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Why does boxing (and perhaps MMA) need to be sanctioned by state authorities like the Nevada Athletic Commission or New York State athletic commission?

Other sports like baseball require no such state license, nor does a contact sport like football or even a sport that includes actual physical fighting like hockey.

Why isn't engaging in a boxing match a form of protected free speech that the state cannot obstruct?

  • "Actual physical fighting" is very clearly and strictly against the rules of hockey. It merits a minimum of a major penalty in ice hockey, and is the only explicit cause mentioned in rules for field hockey. It is extremely rare in the latter and officials have acted to eliminate it from the former. The premise of your question is very poor, given the rules around contact in every kind of football (with enormous penalties for inappropriate or excessively dangerous contact). – Nij Feb 17 '17 at 4:34
  • The premise of the question was "why do boxing fights need to be sanctioned by state authorities". Your comment has nothing to do with the premise of the question. – bcattle Feb 17 '17 at 9:32
  • Your question is why boxing requires sanction given that other sports don't, and in particular other sports where fighting occurs. But those other sports are not comparable - any fighting is explicitly not acceptable and not part of the intended action, while boxing is the exact opposite. So using those as reasoning is a false premise. – Nij Feb 17 '17 at 18:05
  • The title of the post states the question. It says nothing about other sports. I'm not sure these comments add to the quality of the discussion on this site. – bcattle Feb 17 '17 at 20:29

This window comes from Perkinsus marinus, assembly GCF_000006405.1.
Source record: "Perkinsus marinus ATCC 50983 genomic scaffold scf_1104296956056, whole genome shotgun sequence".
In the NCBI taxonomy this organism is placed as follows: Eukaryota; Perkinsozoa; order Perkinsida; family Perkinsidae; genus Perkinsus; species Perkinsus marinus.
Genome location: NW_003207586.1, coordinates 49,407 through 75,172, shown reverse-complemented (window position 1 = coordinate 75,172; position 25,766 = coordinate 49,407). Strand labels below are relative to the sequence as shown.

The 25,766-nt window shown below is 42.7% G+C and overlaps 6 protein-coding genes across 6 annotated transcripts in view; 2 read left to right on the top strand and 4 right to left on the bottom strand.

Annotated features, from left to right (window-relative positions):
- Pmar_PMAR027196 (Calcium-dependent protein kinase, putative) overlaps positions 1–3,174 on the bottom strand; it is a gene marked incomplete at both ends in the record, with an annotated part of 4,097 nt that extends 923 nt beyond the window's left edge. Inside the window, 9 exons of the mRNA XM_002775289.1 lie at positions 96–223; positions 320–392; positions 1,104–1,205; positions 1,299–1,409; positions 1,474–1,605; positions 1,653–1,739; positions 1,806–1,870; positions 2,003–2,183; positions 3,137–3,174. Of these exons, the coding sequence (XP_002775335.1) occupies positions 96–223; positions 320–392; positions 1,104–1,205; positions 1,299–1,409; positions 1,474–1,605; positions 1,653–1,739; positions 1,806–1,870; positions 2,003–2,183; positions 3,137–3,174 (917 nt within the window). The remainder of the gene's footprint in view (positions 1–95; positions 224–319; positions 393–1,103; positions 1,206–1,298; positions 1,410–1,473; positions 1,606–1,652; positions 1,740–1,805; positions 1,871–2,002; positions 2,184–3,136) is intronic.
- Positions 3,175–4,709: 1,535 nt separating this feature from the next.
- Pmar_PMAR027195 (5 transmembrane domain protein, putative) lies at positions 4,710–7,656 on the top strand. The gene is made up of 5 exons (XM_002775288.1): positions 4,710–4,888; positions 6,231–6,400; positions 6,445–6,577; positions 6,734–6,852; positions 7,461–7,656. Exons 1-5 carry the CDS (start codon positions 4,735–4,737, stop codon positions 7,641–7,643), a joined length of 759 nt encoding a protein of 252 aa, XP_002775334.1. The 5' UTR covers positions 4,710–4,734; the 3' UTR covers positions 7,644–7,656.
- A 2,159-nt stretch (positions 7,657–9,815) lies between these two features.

• No, the title of the post does not state the question. It is only a reference point, hence, it is called the title. The body of the question states the entire question, which is why questions which do not include the question in the body are (or should be) considered unclear, edited to fix, or rewritten. – Nij Feb 17 '17 at 22:53
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Boxing doesn't have to be regulated by a government agency, but it generally is regulated in this way (1) because states are concerned about regulating fighting with an intent to do physical harm to the other player (which is strictly speaking against the rules even in contact sports like hockey), which would otherwise violate criminal laws unless there was a statutory exception, and (2) because they want to regulate gambling associated with the events (which, again, they wouldn't have to do, but in practice, all states completely ban gambling subject to specific regulated gambling systems, or de minimus exceptions).

Historically, many boxing "leagues" were corrupt and manipulated both to punish people disliked by organized crime by forcing people to participate to cleanse what would otherwise be illegal gang vigilante activities and to cheat people betting on matches by fixing the results of fights. Dueling was also historically a major social problem among the political and economic elites in parts of the country.

States have the power to ban boxing, football, wrestling, judo, lacrosse, hockey, rugby, fencing, and any other contract sport if they wish to do so, under the U.S. Constitution. States allow contact sports because they choose to do so as a matter of policy, not because the right to engage in contact sports is protected by the First Amendment.

There is a constitutional right to have sex with other consenting adults under the U.S. Supreme Court's Lawrence v. Texas, 539 U.S. 558 (2003) decision (which is not based primarily on the First Amendment right to free speech), but there is no constitutional right for consenting adults to authorize physical harm to each other in an agreed form of combat.

Free speech does not protect contract sports such as boxing because the protected conduct does not primarily exist to communicate ideas, and also because the state has a compelling state interest in preventing people from physically harming each other that goes back to the oldest political theory justifications for the existence of the state in the first place by scholars such as Locke and Hobbes.

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